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How to Teach Everyone, Quickly, No Matter Where They Work


Wed Jul 24 2019

How to Teach Everyone, Quickly, No Matter Where They Work

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Technology buffs and old-school management gurus go back and forth on the role machines should play in our new world of distributed, digitized work—especially when it comes to employee training.

The techies may proclaim that new platforms bridge geographical divides and facilitate collaboration. The traditionalists, meanwhile, tend to want to preserve the fundamental of bringing people together in the same physical space to generate in-person connections.


At the NeuroLeadership Institute we’ve combed through a great deal of research and found that both sides seem to be right. To craft the ideal employee training programs, organizations want to reap the benefits of distributed learning and social learning. They want the high-tech blended with the highly emotional, so they can leave the maximum impact across the greatest number of people.

NLI helps some of the world’s largest organizations roll out training programs in months rather than years because we marry the science of learning with the modern preference for convenience. The truth is, firms don’t have the travel budgets to fly hundreds or thousands of people into HQ and deliver a program all at once. They need to deliver content where people already are.

Crucially, however, they also need to deliver that content in a way that maximizes the brain’s ability to form new memories so that learners can go on to form new habits. Rolled out to everyone in the company, that’s how organizations change a culture.

The first step, based on our research, is designing learning programs that facilitate what we call insight—those eureka moments when suddenly you see a problem in a new way. Moments of insight have been found in experimental studies to help the brain create and store new memories, specifically in ways that moments of no insight do not.

To create moments of insight, the basic formula we use is storytelling plus evidence followed by digestion. Humans have a remarkable knack for telling and thinking in stories. Appealing to this deep-rooted desire can help learners see familiar challenges from a fresh angle, perhaps through another person’s set of experiences. What’s more, folding data and storytelling into one package helps give the data a pulse. Hardly anyone will remember a big basket of statistics, but nobody forgets a great story.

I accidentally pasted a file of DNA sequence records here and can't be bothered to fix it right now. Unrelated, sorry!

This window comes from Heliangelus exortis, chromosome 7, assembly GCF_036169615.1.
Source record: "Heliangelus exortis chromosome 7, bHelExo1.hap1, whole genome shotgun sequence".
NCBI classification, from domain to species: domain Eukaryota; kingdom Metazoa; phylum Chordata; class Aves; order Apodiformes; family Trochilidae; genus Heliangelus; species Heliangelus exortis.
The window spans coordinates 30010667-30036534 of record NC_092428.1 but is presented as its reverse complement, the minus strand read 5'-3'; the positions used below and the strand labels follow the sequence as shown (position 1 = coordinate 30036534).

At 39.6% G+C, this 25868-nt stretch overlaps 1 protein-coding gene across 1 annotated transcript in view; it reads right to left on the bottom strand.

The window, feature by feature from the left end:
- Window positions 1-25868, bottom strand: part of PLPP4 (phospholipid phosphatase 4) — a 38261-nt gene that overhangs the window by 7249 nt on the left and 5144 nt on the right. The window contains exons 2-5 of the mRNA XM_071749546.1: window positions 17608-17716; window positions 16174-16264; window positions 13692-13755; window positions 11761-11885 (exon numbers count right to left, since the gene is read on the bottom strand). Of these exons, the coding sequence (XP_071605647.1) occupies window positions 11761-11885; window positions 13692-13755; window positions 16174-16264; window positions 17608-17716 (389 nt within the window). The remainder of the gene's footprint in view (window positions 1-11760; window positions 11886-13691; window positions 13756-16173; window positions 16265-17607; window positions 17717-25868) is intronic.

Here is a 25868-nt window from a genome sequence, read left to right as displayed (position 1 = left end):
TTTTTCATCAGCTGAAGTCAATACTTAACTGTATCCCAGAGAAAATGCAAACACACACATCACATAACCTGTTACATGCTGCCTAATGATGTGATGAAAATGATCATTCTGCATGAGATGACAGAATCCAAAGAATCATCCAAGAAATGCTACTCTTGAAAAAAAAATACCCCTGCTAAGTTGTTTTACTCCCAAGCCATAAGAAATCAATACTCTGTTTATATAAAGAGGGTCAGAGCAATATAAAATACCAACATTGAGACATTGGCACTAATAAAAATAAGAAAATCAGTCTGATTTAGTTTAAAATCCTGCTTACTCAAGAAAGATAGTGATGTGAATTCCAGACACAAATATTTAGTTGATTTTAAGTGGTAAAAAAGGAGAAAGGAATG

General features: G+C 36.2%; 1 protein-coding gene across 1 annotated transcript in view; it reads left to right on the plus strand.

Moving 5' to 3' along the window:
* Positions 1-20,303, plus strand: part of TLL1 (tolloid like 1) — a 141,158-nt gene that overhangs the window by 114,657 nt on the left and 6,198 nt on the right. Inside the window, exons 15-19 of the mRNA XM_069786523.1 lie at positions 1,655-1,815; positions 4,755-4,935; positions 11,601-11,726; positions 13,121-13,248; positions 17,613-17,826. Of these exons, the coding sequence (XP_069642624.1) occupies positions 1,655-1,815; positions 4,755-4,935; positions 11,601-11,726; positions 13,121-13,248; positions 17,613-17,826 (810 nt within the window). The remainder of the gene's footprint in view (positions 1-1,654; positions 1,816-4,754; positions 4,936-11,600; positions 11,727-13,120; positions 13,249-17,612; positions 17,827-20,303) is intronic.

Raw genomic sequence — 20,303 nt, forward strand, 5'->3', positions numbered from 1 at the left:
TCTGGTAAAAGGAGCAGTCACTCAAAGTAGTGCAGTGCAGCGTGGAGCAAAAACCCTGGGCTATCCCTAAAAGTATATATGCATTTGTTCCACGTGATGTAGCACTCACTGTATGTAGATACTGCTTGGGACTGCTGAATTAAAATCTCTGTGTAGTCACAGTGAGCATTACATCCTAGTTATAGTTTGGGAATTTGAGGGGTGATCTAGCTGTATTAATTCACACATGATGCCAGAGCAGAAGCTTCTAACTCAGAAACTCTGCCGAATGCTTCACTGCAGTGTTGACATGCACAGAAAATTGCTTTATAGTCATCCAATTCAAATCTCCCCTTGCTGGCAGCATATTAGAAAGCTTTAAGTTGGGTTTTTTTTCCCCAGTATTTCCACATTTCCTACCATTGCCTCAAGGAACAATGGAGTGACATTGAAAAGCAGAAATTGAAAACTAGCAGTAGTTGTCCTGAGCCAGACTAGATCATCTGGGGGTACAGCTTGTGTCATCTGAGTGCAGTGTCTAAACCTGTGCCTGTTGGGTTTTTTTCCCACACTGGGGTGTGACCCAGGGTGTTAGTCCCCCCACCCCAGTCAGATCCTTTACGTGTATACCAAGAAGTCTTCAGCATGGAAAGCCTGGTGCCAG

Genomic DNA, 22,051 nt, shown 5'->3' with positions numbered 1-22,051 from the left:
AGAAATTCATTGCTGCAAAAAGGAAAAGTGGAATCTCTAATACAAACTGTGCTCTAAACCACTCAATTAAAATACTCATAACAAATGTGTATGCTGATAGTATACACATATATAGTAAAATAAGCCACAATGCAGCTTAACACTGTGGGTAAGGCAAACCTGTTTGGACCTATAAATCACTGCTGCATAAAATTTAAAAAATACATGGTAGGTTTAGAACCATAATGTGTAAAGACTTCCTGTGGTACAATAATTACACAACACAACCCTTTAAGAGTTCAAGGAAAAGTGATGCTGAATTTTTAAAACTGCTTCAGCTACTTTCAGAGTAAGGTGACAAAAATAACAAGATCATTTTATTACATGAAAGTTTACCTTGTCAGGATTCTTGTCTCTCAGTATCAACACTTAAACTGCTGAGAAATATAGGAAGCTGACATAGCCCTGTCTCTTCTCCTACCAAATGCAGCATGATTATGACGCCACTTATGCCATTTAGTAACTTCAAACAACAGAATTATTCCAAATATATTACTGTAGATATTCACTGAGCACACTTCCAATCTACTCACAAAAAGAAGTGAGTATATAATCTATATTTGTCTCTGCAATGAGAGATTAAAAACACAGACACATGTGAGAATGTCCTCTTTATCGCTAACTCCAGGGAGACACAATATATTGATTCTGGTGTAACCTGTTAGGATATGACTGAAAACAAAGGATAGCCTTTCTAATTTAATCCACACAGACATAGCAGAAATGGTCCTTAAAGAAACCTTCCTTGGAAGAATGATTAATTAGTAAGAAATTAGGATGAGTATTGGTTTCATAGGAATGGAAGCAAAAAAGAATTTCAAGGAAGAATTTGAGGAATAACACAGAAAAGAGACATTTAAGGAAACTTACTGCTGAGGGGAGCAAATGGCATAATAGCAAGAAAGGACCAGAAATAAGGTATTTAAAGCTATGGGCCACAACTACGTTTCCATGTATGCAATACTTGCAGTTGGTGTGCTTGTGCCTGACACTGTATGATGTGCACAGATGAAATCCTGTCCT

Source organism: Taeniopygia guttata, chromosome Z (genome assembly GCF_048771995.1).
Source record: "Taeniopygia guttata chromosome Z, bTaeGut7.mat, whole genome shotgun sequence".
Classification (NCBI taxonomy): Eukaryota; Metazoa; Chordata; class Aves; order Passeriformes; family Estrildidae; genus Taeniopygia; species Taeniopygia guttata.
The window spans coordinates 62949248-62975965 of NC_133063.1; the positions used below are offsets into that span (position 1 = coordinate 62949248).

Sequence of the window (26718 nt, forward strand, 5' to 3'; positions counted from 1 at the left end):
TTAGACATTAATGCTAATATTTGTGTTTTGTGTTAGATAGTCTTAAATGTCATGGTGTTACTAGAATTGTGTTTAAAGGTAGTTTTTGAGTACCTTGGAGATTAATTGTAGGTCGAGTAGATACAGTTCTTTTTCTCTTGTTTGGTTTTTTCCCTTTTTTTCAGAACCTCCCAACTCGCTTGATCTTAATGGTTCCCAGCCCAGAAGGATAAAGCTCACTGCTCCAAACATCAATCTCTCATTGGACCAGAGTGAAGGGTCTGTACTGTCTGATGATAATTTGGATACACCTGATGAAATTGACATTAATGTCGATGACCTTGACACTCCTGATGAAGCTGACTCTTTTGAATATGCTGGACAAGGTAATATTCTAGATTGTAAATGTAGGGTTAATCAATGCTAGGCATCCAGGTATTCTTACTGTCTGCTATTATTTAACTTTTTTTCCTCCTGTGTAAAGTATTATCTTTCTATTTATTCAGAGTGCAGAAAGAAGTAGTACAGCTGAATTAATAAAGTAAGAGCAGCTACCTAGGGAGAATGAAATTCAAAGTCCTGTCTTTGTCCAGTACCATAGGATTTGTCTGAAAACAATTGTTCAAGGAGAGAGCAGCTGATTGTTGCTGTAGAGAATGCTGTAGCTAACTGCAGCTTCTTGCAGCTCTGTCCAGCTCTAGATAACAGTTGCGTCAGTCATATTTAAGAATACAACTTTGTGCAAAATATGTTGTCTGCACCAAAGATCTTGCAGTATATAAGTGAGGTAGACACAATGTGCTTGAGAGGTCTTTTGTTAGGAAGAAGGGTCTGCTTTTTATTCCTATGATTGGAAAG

From there, we encourage clients to make their learning social. According to the AGES model of learning, the four components needed to make learning stick are attention, generation, emotion, and spacing. In other words, people need to focus on a topic, actively generate new insights around it, feel something emotionally while doing it, and allow for some digestion before their next lesson. Social learning taps into the emotion piece, which, in a staid learning environment, often feels the hardest to pull off but allows the brain to best integrate new knowledge.

Be careful, though. Only positive emotions such as fun, excitement, and laughter create conditions for effective learning. Negative emotions may cause the brain’s executive functions to shut down and activate our fight-or-flight response.

Our final step is instilling one habit at a time, over time. Due to the brain’s natural limitations, humans can’t digest too much information at once. We encourage clients to take things slowly. We ask them to work on one thing, and after they’ve gotten the hang of it, move on to the next habit. Trying to simultaneously tackle more than one may create a big, frustrating mess, sapping their motivation to continue.

Taken together, these three strategies can create enormous value for our clients because they don’t require participants to change how they work. Simply through a handful of short videos, optimized for brain-friendliness depending on the given topic, teams of tens or hundreds of thousands can scale their learning efforts in a fraction of the time compared to in-person events.

In that way, technology and social learning don’t have to be either-or debates. Both can succeed as long as organizations yoke them together in the right way—and that means deploying them with the brain in mind.


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